One of the central complaints of the cracker terrorists currently holed up at the Malheur National Wildlife Refuge in Oregon is about “government overreach.”

That phrase is commonly used on the right — applied to everything from income tax to background checks for gun sales — and it’s unavoidable if you follow the Republican presidential primary. Ben Carson, for example, wrote that the Consumer Financial Protection Bureau — a government agency that helps protect people from banks, debt collectors, payday lenders, and other predatory financial institutions — is “the ultimate example of regulatory overreach, a nanny state mechanism asserting its control over everyday Americans that they did not want, did not ask for and do not need.” Ted Cruz also has a problem with government overreach, which, he says, includes dozens of programs like the Corporation for Public Broadcasting and the National Endowment for the Arts. Oddly, neither Carson nor Cruz think that forcing a woman seeking an abortion to listen to her fetus’ heartbeat counts as overreach, but that’s because they like the idea. Basically, “overreach” just means anything the government does that these guys don’t like.

The rogue ranchers in Oregon misuse the term in the same way. The Bundy family, which is spearheading this little terrorist sit-in, is pissed off that the government won’t let them graze their cattle on public lands for free because of this perceived “overreach.” They’re also mad that Oregon ranchers Dwight and Steven Hammond were sentenced to five years in prison for violating the law by setting fire to federal lands; that’s overreach too. When, however, government action benefits them, the armed cowboys don’t see any overreach at all.

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In fact, the Bundys and Hammonds have been generously subsidized by the Big Government they claim to oppose. Here are just a few examples of welfare programs these families and other ranchers receive:

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  • The Hammonds, whose arson conviction inspired the action in Malheur, received almost $300,000 in federal disaster payments and subsidies from the mid-90s to 2012.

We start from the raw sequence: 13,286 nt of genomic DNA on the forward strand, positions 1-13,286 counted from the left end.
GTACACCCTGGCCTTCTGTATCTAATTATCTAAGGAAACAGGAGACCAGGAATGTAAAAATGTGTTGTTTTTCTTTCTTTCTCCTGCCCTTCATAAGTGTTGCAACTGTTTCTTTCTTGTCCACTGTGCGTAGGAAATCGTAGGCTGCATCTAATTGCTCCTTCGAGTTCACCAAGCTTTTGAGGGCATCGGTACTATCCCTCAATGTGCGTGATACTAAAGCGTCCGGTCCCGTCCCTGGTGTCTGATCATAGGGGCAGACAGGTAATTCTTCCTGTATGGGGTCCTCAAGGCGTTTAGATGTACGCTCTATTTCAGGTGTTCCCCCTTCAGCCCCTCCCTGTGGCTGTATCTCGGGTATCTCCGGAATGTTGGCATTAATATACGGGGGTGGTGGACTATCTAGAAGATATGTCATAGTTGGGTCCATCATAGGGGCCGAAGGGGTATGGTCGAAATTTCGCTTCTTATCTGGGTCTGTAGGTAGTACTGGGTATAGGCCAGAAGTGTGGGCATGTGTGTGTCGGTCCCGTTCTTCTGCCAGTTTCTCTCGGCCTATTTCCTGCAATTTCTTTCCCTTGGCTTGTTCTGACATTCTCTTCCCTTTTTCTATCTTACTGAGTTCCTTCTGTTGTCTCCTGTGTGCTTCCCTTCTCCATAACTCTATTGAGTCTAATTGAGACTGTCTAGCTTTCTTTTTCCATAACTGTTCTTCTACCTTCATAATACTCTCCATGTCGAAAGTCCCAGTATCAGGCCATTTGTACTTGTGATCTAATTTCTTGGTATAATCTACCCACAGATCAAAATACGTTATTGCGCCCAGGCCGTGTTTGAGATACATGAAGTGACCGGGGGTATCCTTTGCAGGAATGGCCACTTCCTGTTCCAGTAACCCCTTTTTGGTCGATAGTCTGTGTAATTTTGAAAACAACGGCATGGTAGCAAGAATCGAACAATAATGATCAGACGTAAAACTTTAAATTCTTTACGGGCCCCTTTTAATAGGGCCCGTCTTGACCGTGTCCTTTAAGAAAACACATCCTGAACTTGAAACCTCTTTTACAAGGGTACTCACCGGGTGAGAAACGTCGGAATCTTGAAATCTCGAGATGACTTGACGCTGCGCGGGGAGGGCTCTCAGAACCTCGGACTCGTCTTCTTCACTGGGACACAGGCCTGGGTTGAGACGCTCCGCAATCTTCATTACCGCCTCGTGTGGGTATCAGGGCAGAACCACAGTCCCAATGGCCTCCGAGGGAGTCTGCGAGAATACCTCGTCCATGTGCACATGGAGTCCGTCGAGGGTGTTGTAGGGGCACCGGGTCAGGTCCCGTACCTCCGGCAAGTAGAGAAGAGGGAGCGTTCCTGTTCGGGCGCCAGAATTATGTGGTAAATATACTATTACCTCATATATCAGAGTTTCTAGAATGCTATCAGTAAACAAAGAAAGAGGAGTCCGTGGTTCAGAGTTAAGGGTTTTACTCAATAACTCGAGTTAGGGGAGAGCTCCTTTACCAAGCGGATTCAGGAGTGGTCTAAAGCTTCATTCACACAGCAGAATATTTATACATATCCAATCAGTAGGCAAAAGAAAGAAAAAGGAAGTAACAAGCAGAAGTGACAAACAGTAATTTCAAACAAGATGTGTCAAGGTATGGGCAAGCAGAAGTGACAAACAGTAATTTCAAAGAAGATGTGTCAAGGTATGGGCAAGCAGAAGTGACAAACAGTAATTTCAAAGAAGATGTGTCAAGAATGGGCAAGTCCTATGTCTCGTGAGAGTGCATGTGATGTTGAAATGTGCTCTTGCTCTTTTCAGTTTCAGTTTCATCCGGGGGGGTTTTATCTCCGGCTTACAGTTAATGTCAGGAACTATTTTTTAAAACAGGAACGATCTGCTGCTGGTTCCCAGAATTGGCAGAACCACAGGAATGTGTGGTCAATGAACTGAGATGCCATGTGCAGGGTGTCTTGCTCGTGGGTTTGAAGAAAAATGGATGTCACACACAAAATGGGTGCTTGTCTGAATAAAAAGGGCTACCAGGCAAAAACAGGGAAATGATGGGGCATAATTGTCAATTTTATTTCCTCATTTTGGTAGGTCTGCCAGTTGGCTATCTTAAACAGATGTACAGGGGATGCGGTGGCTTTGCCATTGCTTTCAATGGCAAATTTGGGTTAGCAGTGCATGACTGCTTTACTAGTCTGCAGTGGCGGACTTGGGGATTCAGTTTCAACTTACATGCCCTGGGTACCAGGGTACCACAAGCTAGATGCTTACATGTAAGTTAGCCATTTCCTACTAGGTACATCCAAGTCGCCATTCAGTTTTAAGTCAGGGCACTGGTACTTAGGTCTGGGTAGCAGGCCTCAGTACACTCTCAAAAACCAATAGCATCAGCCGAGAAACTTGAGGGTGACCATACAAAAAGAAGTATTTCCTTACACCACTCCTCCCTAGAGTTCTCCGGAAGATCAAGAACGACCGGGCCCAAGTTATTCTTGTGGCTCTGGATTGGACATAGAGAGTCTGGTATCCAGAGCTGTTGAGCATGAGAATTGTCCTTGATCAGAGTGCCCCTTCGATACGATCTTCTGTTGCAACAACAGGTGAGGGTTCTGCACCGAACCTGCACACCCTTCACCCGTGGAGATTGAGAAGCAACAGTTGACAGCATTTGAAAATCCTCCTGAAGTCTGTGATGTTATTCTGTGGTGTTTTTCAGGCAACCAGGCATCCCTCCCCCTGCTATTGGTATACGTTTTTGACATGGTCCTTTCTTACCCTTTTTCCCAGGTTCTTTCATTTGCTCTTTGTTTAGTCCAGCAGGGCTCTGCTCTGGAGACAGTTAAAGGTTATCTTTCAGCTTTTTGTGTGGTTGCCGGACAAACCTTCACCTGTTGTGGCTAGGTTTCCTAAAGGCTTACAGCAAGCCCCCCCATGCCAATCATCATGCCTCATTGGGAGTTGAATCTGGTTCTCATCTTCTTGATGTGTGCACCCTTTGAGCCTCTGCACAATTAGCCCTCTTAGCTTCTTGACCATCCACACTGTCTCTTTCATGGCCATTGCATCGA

• The Hammonds benefited from a government program that kills predators so they won’t attack ranchers’ and farmers’ livestock, Reveal reports. Specifically, the U.S. government shot five coyotes from the air for the Hammonds between 2009 and 2011, which, according to one expert’s estimate, would have cost taxpayers about $8,000. In fact, USDA Wildlife Services — an opaque and ironically named agency — spends $100 million annually to kill millions of animals, much of that in support of ranching and agricultural interests. 
  • The Bundys graze cattle on federal land, a privilege for which the government charges a dirt-cheap price. Federal grazing fees were just $1.35 for a cow and calf per month in 2012, while the going rate on private land was about $20 — that’s a 93 percent discount for ranchers using federal land, as FiveThirtyEight points out. (And even that wasn’t good enough for the Bundys; family patriarch Cliven Bundy has grazed his cattle on federal land without a permit since 1993, and refused to pay more than $1 million in fines and fees, which led to his infamous standoff last year.)
  • Half of the grazing fees that ranchers pay the federal government come right back to benefit the ranchers. As U.S. News reported last year, “50 percent of grazing fees collected by the Bureau of Land Management and the Forest Service (or $10 million, whichever is greater) go to a range betterment fund in the Treasury. According to the bureau, these so-called ‘Range Improvement Funds’ are used ‘solely for labor, materials, and final survey and design of projects,’ presumably benefiting ranchers.”
  • Ranchers can cash in on a federal drought disaster relief program. In a particularly ironic case last year, some Nevada ranchers illegally grazed their cattle on public land that been closed to protect it during the ongoing Western drought, denying that the drought existed at all. But it turns out that two of the families leading that rebellion had received $2.2 million in federal drought relief funds the previous year.

All of these subsidies to ranchers also cost the environment. The Center for Biological Diversity sums up the ecological costs of cattle grazing: “By destroying vegetation, damaging wildlife habitats and disrupting natural processes, livestock grazing wreaks ecological havoc on riparian areas, rivers, deserts, grasslands and forests alike — causing significant harm to species and the ecosystems on which they depend.”

Clearly, the vigilante ranchers — and Republican presidential hopefuls — are only concerned about “government overreach” when they see it as a threat to their own agendas. When it’s lining their pockets? Well, that’s just good government.